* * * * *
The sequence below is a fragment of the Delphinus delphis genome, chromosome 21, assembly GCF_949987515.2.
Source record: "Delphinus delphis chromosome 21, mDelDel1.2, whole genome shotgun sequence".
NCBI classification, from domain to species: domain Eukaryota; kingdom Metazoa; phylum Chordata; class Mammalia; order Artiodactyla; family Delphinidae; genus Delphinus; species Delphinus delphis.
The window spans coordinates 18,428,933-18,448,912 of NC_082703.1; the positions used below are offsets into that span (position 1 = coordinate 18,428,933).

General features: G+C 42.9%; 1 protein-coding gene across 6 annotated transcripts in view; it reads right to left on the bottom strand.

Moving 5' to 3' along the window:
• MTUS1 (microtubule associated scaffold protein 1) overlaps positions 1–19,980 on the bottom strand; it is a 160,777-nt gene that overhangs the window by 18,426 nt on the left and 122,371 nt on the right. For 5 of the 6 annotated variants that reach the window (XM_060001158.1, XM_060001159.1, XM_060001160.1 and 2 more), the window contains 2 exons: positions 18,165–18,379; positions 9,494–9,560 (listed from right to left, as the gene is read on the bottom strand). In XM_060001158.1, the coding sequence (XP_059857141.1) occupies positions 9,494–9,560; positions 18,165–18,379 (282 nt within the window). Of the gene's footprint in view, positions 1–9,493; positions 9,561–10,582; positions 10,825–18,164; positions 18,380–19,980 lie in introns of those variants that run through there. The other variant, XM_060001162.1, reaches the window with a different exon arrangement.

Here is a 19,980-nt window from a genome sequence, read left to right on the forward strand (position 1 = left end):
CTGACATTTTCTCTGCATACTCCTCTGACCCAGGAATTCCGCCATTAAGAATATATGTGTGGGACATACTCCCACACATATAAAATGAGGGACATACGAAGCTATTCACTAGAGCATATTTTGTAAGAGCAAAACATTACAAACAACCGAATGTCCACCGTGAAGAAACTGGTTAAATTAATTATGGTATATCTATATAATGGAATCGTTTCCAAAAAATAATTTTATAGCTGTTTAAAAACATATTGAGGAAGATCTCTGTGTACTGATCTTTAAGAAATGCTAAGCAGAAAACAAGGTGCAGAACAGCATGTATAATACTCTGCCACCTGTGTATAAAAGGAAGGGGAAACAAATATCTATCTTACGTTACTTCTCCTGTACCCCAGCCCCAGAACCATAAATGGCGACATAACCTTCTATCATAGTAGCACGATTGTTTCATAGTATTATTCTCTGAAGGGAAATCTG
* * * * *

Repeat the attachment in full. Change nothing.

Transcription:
The sequence below is a fragment of the Delphinus delphis genome, chromosome 21, assembly GCF_949987515.2.
Source record: "Delphinus delphis chromosome 21, mDelDel1.2, whole genome shotgun sequence".
NCBI classification, from domain to species: domain Eukaryota; kingdom Metazoa; phylum Chordata; class Mammalia; order Artiodactyla; family Delphinidae; genus Delphinus; species Delphinus delphis.
The window spans coordinates 18,428,933-18,448,912 of NC_082703.1; the positions used below are offsets into that span (position 1 = coordinate 18,428,933).

General features: G+C 42.9%; 1 protein-coding gene across 6 annotated transcripts in view; it reads right to left on the bottom strand.

Moving 5' to 3' along the window:
• MTUS1 (microtubule associated scaffold protein 1) overlaps positions 1–19,980 on the bottom strand; it is a 160,777-nt gene that overhangs the window by 18,426 nt on the left and 122,371 nt on the right. For 5 of the 6 annotated variants that reach the window (XM_060001158.1, XM_060001159.1, XM_060001160.1 and 2 more), the window contains 2 exons: positions 18,165–18,379; positions 9,494–9,560 (listed from right to left, as the gene is read on the bottom strand). In XM_060001158.1, the coding sequence (XP_059857141.1) occupies positions 9,494–9,560; positions 18,165–18,379 (282 nt within the window). Of the gene's footprint in view, positions 1–9,493; positions 9,561–10,582; positions 10,825–18,164; positions 18,380–19,980 lie in introns of those variants that run through there. The other variant, XM_060001162.1, reaches the window with a different exon arrangement.

Here is a 19,980-nt window from a genome sequence, read left to right on the forward strand (position 1 = left end):
CTGACATTTTCTCTGCATACTCCTCTGACCCAGGAATTCCGCCATTAAGAATATATGTGTGGGACATACTCCCACACATATAAAATGAGGGACATACGAAGCTATTCACTAGAGCATATTTTGTAAGAGCAAAACATTACAAACAACCGAATGTCCACCGTGAAGAAACTGGTTAAATTAATTATGGTATATCTATATAATGGAATCGTTTCCAAAAAATAATTTTATAGCTGTTTAAAAACATATTGAGGAAGATCTCTGTGTACTGATCTTTAAGAAATGCTAAGCAGAAAACAAGGTGCAGAACAGCATGTATAATACTCTGCCACCTGTGTATAAAAGGAAGGGGAAACAAATATCTATCTTACGTTACTTCTCCTGTACCCCAGCCCCAGAACCATAAATGGCGACATAACCTTCTATCATAGTAGCACGATTGTTTCATAGTATTATTCTCTGAAGGGAAATCTG